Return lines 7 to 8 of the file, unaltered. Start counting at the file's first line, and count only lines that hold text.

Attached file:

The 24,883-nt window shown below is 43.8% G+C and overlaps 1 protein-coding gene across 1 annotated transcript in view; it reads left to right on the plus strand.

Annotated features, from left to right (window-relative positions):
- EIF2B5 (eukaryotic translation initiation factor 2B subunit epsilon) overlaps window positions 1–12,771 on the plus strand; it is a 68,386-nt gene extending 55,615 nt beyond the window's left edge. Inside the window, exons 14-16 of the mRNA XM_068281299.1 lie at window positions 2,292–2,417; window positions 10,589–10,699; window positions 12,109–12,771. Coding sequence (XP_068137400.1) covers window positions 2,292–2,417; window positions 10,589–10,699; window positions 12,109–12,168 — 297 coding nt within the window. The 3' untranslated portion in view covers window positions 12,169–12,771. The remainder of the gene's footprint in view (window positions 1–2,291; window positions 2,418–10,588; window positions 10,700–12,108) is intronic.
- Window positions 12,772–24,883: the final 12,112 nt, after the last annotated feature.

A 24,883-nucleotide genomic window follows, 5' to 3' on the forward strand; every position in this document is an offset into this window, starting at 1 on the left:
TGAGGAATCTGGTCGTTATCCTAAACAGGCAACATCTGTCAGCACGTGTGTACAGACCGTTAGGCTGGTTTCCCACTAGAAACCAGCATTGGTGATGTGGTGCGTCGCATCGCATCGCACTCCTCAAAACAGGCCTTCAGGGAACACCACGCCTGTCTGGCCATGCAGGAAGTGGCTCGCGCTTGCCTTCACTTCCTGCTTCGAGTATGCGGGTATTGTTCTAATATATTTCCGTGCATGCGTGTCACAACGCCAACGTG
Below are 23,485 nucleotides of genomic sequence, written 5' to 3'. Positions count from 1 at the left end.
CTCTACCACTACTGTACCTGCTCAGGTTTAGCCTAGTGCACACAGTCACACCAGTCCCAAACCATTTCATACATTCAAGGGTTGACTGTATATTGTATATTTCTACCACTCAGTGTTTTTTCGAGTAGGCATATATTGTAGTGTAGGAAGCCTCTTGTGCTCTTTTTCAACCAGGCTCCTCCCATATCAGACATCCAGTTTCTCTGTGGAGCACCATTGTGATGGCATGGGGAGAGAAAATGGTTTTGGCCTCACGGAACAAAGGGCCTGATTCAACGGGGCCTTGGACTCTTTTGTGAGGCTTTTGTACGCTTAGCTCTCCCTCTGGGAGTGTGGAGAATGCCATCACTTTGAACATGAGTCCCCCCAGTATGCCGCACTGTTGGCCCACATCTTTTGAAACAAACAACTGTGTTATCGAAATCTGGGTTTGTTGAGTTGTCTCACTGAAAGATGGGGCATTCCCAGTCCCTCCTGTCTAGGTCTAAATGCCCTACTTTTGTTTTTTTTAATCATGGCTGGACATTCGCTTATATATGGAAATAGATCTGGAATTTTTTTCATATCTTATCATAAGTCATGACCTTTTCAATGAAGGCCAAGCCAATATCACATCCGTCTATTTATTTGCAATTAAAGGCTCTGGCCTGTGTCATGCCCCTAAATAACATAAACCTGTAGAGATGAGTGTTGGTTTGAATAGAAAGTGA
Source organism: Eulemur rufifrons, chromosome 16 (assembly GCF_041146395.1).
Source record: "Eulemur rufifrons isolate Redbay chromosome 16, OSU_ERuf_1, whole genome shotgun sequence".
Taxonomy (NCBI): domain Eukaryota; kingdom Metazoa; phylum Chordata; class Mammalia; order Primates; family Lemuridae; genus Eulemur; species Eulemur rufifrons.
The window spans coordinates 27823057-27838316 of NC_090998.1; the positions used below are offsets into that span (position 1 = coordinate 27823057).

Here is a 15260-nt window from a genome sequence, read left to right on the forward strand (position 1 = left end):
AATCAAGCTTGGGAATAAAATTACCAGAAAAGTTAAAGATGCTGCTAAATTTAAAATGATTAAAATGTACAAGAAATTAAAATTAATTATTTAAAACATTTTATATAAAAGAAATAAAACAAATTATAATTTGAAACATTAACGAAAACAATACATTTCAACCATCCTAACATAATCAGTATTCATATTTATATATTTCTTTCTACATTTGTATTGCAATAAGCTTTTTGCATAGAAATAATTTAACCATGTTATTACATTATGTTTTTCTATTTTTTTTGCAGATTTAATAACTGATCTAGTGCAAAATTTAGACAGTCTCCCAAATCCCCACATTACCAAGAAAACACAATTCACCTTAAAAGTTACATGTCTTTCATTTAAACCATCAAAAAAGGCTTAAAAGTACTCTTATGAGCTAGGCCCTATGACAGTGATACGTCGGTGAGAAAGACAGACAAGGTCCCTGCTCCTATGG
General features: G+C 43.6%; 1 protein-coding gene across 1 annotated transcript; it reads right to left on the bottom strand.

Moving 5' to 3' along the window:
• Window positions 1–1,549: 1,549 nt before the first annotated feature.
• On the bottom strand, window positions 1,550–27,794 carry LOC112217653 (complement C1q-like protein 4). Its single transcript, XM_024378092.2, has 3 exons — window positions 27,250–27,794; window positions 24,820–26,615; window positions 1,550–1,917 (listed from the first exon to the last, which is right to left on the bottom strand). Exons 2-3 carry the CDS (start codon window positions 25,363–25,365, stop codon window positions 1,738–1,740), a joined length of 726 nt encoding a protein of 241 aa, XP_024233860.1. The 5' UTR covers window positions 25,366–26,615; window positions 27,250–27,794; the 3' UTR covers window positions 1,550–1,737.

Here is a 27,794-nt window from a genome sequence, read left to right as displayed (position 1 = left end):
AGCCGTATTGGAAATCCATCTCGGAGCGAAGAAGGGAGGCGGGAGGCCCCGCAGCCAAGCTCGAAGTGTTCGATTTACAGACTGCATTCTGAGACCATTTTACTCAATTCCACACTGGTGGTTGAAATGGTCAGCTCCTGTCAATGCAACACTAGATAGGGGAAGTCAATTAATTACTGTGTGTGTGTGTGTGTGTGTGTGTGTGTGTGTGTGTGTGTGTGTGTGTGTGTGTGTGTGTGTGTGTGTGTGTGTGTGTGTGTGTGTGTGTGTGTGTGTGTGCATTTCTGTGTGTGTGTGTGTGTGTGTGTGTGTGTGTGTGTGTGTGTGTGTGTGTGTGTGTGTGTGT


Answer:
Below are 23,485 nucleotides of genomic sequence, written 5' to 3'. Positions count from 1 at the left end.
CTCTACCACTACTGTACCTGCTCAGGTTTAGCCTAGTGCACACAGTCACACCAGTCCCAAACCATTTCATACATTCAAGGGTTGACTGTATATTGTATATTTCTACCACTCAGTGTTTTTTCGAGTAGGCATATATTGTAGTGTAGGAAGCCTCTTGTGCTCTTTTTCAACCAGGCTCCTCCCATATCAGACATCCAGTTTCTCTGTGGAGCACCATTGTGATGGCATGGGGAGAGAAAATGGTTTTGGCCTCACGGAACAAAGGGCCTGATTCAACGGGGCCTTGGACTCTTTTGTGAGGCTTTTGTACGCTTAGCTCTCCCTCTGGGAGTGTGGAGAATGCCATCACTTTGAACATGAGTCCCCCCAGTATGCCGCACTGTTGGCCCACATCTTTTGAAACAAACAACTGTGTTATCGAAATCTGGGTTTGTTGAGTTGTCTCACTGAAAGATGGGGCATTCCCAGTCCCTCCTGTCTAGGTCTAAATGCCCTACTTTTGTTTTTTTTAATCATGGCTGGACATTCGCTTATATATGGAAATAGATCTGGAATTTTTTTCATATCTTATCATAAGTCATGACCTTTTCAATGAAGGCCAAGCCAATATCACATCCGTCTATTTATTTGCAATTAAAGGCTCTGGCCTGTGTCATGCCCCTAAATAACATAAACCTGTAGAGATGAGTGTTGGTTTGAATAGAAAGTGA